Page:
EU Urges Turkey to ‘Reverse’ Hagia Sophia Reconversion Plan
(Bloomberg) -- The European Union’s top diplomat lashed out at Turkey for its plan to reconvert Istanbul’s Hagia Sophia monument to a mosque, saying the move will stoke religious tensions.
“This decision will inevitably fuel mistrust, provoke renewed division between religious communities and undermine our efforts at dialog and cooperation,” EU foreign policy chief Josep Borrell told reporters in Brussels on Monday after chairing a meeting with national counterparts from the 27-member bloc. “There was a broad support to call on the Turkish authorities to urgently reconsider and reverse this decision.”
The gathering, the first in-person meeting of EU foreign ministers since the coronavirus-induced lockdown, focused largely on Turkey amid bloc-wide concerns about its greater regional assertiveness. Borrell’s press conference took place more than two hours after it was originally scheduled.
Erdogan Asserts Rebirth of an Islamic Turkey at Hagia Sophia
Relations between the EU and Turkey have been deteriorating since Turkish President Recep Tayyip Erdogan responded to a failed coup attempt almost four years ago to the day -- July 15, 2016 -- with a widespread crackdown on political opponents.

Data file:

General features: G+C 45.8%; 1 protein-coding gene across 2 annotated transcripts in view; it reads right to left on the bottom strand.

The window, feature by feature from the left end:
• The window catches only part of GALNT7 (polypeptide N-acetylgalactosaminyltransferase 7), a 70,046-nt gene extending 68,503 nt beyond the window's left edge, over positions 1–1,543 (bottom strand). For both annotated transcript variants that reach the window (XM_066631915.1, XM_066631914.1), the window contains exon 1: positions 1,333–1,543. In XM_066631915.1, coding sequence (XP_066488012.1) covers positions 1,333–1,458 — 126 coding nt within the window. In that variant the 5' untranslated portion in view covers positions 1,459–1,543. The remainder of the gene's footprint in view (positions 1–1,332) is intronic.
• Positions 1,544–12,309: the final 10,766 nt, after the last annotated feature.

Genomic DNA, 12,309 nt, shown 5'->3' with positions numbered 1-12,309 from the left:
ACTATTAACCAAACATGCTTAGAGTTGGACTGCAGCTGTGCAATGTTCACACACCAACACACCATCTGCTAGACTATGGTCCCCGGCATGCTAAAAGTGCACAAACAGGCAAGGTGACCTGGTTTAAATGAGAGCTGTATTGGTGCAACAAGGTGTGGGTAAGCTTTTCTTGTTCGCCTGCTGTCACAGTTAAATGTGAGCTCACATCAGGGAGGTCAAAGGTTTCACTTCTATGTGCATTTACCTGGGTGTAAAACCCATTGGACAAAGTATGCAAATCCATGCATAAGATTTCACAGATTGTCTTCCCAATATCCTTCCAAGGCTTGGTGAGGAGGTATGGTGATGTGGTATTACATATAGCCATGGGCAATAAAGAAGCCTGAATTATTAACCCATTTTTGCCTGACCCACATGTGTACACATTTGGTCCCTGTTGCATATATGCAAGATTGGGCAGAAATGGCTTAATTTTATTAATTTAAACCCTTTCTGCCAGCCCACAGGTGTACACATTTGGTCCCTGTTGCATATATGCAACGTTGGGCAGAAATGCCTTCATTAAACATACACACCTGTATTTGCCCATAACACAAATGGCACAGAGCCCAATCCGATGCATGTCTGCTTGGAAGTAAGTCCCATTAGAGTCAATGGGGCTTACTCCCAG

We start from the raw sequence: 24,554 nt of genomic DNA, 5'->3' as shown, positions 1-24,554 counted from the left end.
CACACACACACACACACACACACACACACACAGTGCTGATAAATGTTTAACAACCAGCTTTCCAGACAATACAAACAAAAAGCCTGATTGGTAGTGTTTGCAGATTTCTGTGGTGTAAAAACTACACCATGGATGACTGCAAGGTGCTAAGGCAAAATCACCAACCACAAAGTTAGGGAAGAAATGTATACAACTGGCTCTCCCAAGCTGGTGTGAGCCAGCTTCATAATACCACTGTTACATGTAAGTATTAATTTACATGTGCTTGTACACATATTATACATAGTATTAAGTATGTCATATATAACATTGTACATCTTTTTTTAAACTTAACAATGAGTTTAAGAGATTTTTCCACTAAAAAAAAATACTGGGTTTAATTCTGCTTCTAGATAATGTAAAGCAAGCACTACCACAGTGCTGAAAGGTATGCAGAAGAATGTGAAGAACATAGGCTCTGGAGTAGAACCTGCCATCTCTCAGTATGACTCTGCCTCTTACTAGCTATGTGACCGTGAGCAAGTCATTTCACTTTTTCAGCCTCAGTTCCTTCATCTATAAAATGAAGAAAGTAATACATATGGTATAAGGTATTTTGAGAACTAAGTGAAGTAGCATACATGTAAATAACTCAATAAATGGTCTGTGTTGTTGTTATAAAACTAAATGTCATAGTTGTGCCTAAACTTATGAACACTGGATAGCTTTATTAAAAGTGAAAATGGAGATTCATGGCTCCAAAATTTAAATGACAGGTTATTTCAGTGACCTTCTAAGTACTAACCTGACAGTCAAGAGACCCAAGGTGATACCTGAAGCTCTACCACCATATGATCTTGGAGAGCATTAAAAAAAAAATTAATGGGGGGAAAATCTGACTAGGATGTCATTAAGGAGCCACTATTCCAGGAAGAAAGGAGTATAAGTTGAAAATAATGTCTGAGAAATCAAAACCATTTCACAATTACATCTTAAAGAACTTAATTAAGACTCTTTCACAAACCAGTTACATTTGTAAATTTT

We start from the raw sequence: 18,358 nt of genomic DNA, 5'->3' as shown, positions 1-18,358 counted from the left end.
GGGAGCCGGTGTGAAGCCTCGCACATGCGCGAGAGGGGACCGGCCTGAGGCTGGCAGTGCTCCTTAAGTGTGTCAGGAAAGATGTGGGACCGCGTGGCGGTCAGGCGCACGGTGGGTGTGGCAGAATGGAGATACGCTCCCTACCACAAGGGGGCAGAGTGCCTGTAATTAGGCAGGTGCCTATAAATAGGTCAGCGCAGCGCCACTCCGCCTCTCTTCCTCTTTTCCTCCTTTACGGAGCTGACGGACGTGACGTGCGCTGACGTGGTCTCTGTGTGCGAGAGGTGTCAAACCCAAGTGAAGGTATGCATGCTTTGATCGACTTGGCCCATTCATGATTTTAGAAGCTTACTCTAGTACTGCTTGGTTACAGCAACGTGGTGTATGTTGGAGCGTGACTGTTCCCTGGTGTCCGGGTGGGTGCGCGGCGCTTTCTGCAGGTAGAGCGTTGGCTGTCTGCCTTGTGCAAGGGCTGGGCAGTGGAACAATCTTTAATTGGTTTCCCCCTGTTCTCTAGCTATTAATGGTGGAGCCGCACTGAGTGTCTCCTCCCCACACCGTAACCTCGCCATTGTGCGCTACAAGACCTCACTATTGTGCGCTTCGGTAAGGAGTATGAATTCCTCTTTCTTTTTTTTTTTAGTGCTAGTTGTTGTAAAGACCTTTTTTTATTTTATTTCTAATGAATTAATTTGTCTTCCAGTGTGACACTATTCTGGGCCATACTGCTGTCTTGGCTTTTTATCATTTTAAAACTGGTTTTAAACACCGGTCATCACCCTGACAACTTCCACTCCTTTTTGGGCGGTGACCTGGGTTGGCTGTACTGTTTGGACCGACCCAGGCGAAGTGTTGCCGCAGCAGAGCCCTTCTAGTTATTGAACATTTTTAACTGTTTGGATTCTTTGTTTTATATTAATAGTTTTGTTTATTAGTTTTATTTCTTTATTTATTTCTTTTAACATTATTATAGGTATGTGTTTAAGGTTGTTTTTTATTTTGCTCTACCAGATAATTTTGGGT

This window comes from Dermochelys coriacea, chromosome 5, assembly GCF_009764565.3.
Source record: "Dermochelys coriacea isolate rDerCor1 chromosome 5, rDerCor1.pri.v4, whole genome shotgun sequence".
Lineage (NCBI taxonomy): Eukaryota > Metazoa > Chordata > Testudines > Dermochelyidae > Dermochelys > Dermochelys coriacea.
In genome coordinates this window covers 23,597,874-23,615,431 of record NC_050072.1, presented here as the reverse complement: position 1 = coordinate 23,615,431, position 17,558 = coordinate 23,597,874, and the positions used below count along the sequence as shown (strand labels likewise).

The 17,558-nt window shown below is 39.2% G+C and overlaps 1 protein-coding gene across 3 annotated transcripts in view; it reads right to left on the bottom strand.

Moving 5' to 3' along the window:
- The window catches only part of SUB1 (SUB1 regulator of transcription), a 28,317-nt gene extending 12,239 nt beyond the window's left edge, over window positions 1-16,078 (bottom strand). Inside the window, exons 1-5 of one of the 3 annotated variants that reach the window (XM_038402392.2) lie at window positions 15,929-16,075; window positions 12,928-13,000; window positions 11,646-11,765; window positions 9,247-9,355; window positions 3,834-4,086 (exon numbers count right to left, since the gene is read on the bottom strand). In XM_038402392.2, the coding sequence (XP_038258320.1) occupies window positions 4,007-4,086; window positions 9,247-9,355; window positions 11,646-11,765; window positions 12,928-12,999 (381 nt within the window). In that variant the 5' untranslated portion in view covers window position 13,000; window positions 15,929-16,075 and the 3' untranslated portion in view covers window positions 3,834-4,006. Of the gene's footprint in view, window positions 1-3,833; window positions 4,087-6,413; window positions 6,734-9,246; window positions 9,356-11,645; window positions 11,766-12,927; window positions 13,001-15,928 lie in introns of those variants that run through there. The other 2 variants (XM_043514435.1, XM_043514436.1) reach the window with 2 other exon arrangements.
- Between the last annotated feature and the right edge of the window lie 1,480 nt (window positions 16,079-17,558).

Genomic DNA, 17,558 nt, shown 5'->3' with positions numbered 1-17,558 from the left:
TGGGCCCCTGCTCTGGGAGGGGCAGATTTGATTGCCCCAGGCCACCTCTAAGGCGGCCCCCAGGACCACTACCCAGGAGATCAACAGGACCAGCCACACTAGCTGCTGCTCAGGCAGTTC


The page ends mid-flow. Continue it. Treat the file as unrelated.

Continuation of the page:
Ties soured further with greater Turkish geopolitical muscle-flexing, including energy exploration off Cyprus, a military operation in northern Syria to carve out a buffer zone and a maritime-boundary accord with Libya.
At the same time, the EU is keen to avoid antagonizing a key ally in preventing an influx of Middle East migrants, particularly from war-torn Syria. The bloc wants to ensure that Turkey stands by a March 2016 agreement on curbing the flow of refugees into Europe via Greece in return for 6 billion euros ($6.8 billion) in aid.
The EU balancing act was on display in February this year when the bloc blacklisted two Turkish nationals in retaliation over Ankara’s natural-gas drilling in the eastern Mediterranean. The sanctions, though the first of their kind in response to the actions of a country seeking to join the EU, had more political symbolism than economic punch.
Borrell on Monday held out the prospect of expanding this European blacklist while signaling a general desire to de-escalate. “We are going to explore further paths that could contribute to lowering tensions,” he said.
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